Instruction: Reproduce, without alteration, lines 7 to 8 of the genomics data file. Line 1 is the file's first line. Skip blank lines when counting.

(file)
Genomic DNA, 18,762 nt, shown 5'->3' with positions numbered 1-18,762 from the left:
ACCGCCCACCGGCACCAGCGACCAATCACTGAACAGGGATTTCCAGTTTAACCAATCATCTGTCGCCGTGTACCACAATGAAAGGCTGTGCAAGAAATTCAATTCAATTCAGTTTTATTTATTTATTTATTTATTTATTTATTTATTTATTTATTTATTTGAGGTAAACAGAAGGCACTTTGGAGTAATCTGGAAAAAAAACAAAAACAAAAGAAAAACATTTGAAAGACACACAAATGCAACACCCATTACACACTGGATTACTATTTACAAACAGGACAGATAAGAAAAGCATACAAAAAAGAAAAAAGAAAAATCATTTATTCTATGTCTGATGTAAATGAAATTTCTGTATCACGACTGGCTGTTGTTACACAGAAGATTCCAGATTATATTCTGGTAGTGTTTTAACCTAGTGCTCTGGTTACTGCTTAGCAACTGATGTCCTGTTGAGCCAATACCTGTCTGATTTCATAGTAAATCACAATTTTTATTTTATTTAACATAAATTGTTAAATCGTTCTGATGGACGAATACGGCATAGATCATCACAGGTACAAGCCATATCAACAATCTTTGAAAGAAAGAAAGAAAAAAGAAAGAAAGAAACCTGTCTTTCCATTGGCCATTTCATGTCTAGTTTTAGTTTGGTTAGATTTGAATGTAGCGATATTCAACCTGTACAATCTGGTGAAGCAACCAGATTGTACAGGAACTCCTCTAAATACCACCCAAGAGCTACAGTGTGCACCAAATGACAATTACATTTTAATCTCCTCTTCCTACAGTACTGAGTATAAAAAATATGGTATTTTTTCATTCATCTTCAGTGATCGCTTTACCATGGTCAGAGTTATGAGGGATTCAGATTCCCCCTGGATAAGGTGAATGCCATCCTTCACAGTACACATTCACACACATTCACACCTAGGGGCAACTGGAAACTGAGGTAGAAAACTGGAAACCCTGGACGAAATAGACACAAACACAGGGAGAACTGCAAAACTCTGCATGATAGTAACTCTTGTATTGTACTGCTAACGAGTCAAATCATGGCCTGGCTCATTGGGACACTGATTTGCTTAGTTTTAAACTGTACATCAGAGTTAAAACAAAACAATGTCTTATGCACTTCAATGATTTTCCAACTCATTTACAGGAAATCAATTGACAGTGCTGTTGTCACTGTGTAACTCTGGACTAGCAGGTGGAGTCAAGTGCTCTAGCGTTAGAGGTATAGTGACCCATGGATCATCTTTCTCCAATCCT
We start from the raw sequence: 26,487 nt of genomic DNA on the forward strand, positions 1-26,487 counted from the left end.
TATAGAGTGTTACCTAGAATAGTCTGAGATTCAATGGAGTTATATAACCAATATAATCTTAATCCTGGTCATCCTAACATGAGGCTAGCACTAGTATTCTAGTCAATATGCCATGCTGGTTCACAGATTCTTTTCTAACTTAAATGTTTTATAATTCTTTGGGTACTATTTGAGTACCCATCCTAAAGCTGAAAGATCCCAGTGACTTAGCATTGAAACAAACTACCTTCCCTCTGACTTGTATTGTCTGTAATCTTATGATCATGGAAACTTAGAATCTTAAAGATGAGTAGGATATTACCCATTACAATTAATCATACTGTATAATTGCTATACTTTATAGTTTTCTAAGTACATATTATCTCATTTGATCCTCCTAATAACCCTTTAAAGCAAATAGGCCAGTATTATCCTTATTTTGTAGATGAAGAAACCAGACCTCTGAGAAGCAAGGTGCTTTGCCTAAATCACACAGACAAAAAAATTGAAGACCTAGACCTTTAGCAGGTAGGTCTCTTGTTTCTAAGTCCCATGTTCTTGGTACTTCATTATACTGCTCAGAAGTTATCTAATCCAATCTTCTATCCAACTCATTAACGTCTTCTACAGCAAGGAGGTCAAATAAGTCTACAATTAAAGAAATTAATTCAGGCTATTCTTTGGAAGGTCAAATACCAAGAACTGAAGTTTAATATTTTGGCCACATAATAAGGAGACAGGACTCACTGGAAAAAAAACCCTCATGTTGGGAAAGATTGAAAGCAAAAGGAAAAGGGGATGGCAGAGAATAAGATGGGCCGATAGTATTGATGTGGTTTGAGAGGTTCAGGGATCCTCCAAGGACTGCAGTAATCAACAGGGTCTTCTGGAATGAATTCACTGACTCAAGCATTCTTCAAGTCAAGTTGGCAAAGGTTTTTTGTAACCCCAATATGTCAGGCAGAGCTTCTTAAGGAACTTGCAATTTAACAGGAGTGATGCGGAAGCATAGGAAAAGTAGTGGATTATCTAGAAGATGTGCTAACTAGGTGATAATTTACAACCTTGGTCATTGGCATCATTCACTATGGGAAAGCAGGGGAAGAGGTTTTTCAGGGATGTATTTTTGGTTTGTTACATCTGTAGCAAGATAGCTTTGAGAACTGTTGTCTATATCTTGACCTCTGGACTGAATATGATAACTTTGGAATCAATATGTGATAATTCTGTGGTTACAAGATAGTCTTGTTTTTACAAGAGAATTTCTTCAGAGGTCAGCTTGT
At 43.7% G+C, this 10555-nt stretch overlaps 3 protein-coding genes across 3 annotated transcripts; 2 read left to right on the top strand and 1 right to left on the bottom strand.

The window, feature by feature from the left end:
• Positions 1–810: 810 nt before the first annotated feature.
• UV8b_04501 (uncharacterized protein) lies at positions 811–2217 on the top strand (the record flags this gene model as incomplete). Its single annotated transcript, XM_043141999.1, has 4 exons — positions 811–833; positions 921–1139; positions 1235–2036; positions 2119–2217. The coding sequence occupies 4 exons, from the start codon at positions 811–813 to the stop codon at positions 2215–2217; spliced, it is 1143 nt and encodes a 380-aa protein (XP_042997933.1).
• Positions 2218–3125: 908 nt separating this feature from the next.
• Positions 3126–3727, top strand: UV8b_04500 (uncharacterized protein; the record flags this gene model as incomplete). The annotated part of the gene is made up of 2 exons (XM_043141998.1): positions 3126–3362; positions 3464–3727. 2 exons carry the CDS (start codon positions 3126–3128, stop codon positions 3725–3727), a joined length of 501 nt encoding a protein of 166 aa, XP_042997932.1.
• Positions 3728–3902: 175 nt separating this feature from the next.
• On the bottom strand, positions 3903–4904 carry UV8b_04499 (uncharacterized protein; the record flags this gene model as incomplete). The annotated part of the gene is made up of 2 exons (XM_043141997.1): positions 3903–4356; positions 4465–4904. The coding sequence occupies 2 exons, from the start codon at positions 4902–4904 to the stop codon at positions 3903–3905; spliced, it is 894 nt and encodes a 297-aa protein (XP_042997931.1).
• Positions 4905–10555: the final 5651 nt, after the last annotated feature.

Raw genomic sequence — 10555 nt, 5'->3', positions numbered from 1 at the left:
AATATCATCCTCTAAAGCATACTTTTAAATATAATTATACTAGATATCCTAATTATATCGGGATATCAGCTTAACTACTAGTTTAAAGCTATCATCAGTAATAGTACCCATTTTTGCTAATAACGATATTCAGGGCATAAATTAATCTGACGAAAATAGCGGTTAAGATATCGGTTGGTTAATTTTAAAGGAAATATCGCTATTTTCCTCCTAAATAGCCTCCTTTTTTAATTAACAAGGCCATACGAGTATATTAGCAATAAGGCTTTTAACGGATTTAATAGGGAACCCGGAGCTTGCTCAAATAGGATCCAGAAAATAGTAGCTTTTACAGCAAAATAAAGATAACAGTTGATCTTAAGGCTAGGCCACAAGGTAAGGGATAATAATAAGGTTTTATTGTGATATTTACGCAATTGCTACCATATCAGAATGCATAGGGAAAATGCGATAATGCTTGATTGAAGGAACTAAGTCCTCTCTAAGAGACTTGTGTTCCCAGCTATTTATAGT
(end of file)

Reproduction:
• Positions 1–810: 810 nt before the first annotated feature.
• UV8b_04501 (uncharacterized protein) lies at positions 811–2217 on the top strand (the record flags this gene model as incomplete). Its single annotated transcript, XM_043141999.1, has 4 exons — positions 811–833; positions 921–1139; positions 1235–2036; positions 2119–2217. The coding sequence occupies 4 exons, from the start codon at positions 811–813 to the stop codon at positions 2215–2217; spliced, it is 1143 nt and encodes a 380-aa protein (XP_042997933.1).